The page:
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4 Ways Sunday School Can Lead to Mentoring

(Creative Commons License)
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Posted: 5/13/16 at 8:00am. Post by Tony Brooks.

Come unto me, all ye that labour and are heavy laden, and I will give you rest. Take my yoke upon you and learn of me, for I am meek and humble of heart, and ye shall find rest for your souls. For my yoke is easy, and my burden is light. (Matthew 11:28-30 NIV)

Sunday School/Bible study groups provide the best way for us to grow in Christ, and be yoked with Christ. All of us face burdens/challenges in life. We need to recognize how another brother or sister in Christ can help us go further in our spiritual life. I want to suggest to you (though we are yoked with Christ in our relationship), we need another Christian to pray and encourage us for growth to take place.

Let me share an example. Often I hear people say (after a sermon), “God really spoke to me.” They have observed something that God is saying to them that leads to a possible change needed. To act upon that change, they need someone to encourage and pray for them on a regular basis.

We need a mature Christian to walk alongside us.

Honestly, what I need to say is, “What is God saying to you? What do you need to change? How can I be praying for you about it?” (Since I am often not at my home church and cannot possibly follow up, what they need is someone in their church to be there for them!)

To be yoked is to recognize the need for another (more mature Christian) to walk alongside for encouragement and prayer. We need someone to pray for us, ask good questions and help us flesh out what God is asking us to do. Jesus was talking about oxen and being yoked. Often they would pair a mature disciplined Ox with a younger undisciplined ox. We need a mature Christian to walk alongside us.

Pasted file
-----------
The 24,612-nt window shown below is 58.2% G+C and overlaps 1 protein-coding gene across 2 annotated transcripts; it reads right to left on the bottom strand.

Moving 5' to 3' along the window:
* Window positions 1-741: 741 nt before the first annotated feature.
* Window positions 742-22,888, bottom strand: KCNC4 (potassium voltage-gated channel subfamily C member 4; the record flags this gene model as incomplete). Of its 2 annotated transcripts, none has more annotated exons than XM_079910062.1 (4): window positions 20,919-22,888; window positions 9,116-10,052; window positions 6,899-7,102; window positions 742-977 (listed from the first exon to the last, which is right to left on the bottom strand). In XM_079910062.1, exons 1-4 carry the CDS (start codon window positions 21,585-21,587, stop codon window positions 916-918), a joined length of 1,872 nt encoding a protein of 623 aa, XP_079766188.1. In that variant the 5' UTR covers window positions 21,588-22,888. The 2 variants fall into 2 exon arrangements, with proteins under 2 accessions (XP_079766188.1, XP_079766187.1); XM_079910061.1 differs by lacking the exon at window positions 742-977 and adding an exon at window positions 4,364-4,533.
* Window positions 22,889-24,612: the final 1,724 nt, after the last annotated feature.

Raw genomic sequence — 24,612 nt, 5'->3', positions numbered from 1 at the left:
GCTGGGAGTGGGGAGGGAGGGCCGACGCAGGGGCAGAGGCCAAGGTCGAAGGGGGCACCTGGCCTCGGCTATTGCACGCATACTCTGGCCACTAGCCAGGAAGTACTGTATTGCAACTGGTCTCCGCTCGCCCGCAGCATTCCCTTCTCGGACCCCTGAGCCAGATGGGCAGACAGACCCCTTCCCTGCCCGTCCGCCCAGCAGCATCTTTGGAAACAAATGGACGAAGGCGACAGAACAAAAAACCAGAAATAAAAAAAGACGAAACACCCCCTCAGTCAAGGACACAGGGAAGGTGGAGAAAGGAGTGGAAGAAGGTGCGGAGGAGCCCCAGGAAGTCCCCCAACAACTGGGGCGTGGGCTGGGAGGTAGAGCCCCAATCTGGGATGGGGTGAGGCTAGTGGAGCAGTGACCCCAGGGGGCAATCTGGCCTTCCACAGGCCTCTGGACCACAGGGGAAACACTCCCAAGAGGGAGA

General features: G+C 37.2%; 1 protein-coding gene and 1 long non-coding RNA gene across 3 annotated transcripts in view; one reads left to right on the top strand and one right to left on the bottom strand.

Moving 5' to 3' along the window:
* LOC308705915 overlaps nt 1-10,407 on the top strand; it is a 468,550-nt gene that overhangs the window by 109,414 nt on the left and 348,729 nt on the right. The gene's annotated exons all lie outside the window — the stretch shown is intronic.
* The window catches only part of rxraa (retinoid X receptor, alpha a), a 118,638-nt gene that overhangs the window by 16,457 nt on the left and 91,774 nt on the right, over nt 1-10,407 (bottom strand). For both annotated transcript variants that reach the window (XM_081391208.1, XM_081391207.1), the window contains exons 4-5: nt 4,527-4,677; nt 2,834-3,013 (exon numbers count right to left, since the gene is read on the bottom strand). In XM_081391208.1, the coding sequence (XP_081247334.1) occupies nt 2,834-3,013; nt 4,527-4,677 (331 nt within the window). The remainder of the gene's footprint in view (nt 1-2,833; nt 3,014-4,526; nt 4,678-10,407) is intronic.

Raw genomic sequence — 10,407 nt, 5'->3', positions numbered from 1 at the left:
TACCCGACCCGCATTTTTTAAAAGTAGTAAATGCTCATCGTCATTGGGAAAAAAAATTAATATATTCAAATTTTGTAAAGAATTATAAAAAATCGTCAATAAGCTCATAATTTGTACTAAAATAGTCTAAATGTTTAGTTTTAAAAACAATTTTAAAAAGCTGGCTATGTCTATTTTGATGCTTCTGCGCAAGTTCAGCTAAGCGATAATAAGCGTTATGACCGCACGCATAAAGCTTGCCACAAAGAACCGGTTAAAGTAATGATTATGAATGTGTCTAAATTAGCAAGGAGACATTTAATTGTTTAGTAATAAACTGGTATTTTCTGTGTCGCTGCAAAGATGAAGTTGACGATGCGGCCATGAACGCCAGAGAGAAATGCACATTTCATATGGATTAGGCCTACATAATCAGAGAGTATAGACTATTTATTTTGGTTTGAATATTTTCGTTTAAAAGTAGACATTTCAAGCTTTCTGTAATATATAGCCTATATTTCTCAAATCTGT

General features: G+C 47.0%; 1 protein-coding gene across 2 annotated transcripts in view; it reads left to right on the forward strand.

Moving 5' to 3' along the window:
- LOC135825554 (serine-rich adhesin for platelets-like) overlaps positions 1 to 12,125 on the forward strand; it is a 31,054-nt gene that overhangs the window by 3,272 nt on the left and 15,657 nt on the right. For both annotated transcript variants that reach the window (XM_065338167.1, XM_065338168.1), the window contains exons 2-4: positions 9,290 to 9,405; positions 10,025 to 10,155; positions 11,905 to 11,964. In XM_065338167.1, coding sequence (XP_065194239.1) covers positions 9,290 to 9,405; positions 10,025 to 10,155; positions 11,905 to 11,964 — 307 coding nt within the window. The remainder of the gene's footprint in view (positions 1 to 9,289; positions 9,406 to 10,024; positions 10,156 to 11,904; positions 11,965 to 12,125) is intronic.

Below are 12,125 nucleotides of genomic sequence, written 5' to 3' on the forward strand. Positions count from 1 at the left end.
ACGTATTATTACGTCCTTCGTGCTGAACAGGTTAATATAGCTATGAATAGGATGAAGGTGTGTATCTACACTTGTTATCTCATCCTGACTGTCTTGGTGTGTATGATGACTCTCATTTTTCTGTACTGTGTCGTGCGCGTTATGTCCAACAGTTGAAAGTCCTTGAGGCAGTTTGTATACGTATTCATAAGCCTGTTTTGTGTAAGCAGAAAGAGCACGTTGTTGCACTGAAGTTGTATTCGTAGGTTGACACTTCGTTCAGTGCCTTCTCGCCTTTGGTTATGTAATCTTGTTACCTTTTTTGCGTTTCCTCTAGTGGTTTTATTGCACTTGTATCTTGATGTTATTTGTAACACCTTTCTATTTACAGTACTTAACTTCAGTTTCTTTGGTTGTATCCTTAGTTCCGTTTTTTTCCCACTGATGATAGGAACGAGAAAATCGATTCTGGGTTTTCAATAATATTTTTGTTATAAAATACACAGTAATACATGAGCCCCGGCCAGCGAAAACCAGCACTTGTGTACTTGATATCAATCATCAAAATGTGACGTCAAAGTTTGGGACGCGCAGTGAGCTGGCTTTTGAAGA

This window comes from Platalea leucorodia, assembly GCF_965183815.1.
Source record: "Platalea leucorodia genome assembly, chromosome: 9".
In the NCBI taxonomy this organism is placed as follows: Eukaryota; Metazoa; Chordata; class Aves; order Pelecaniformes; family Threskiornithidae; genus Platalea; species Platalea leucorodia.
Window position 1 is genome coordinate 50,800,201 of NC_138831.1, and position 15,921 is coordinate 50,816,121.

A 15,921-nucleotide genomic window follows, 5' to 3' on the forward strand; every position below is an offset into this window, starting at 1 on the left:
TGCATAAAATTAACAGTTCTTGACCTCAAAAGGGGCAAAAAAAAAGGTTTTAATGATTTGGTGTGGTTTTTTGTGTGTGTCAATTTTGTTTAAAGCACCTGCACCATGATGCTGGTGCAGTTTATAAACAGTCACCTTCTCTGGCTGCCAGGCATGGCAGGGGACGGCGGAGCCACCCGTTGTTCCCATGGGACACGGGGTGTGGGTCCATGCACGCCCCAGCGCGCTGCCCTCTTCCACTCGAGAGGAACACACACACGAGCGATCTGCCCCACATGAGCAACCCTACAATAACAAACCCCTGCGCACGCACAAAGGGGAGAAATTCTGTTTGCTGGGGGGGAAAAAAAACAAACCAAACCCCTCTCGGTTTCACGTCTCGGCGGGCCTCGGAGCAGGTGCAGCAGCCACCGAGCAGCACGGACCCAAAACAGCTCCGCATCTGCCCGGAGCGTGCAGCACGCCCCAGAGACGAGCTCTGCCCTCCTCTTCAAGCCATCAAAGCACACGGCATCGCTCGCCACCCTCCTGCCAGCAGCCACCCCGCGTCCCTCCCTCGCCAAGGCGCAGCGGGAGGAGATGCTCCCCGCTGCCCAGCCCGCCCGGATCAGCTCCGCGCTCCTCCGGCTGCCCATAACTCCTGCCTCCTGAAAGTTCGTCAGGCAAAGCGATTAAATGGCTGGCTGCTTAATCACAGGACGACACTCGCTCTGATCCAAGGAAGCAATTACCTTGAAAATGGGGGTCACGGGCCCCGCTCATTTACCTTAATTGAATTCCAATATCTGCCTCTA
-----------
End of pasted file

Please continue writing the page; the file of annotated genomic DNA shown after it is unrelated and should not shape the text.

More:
Here are some suggestions:

 1. Develop prayer partners in your class. Encourage each person to find a prayer partner who goes beyond the Sunday morning class. Perhaps they will talk by phone, get together for a meal or find other ways to communicate during the week. On average you have about thirty minutes in Sunday School to hear the Word of God and apply it to life. It is impossible to see life-changing transformation in that time. Another time during the week to flesh it out is imperative.    

 2. Partner with another class of mature Christians. Suggest to an older class that we need mature Christians to mentor new or young adult Christians. I have seen this done in many ways. You may want to start by having a young adult class visit with an older class. Have the older class share about their commitment to the Church and Christ and how that is fleshed out day to day. Have the mature class come visit the younger class and hear their dreams and aspirations, and get excited about the future.

The millennial generation wants someone older to mentor them. They are looking for skills they don’t have. This is an opportunity to walk alongside, and teach them as well as get a glimpse of their passion for Christ.

3. Have a joint mission project. As I have shared in the past, every Sunday School/Bible study class should have an ongoing mission project. Providing an opportunity for two classes to work together may lead to a more natural way of providing prayer partners and spark passion for both classes.

4. Mentor around skills you offer for other people. Use your skills in your vocation or hobbies to mentor others.

a. If you are a mechanic, have a car maintenance day to help others know how to do the basics. (Take on a high school student, who wants to be a mechanic, as an intern.)

b. If you are a hair stylist, set up a day to give free haircuts and mentor students who want to learn.

The list around job skills and hobbies are endless! Using things you are interested in makes it easier to mentor. As you do so, you can help another on the Christian journey.

The bottom line is we need each other to grow in Christ. Who are you yoked with?

Brooks-TonyTony Brooks is our Sunday School/Discipleship Specialist and Field Strategist for the Southside Region. You may email him at tony.brooks@bgav.org.

Follow Tony on Twitter: @TonyBrooks7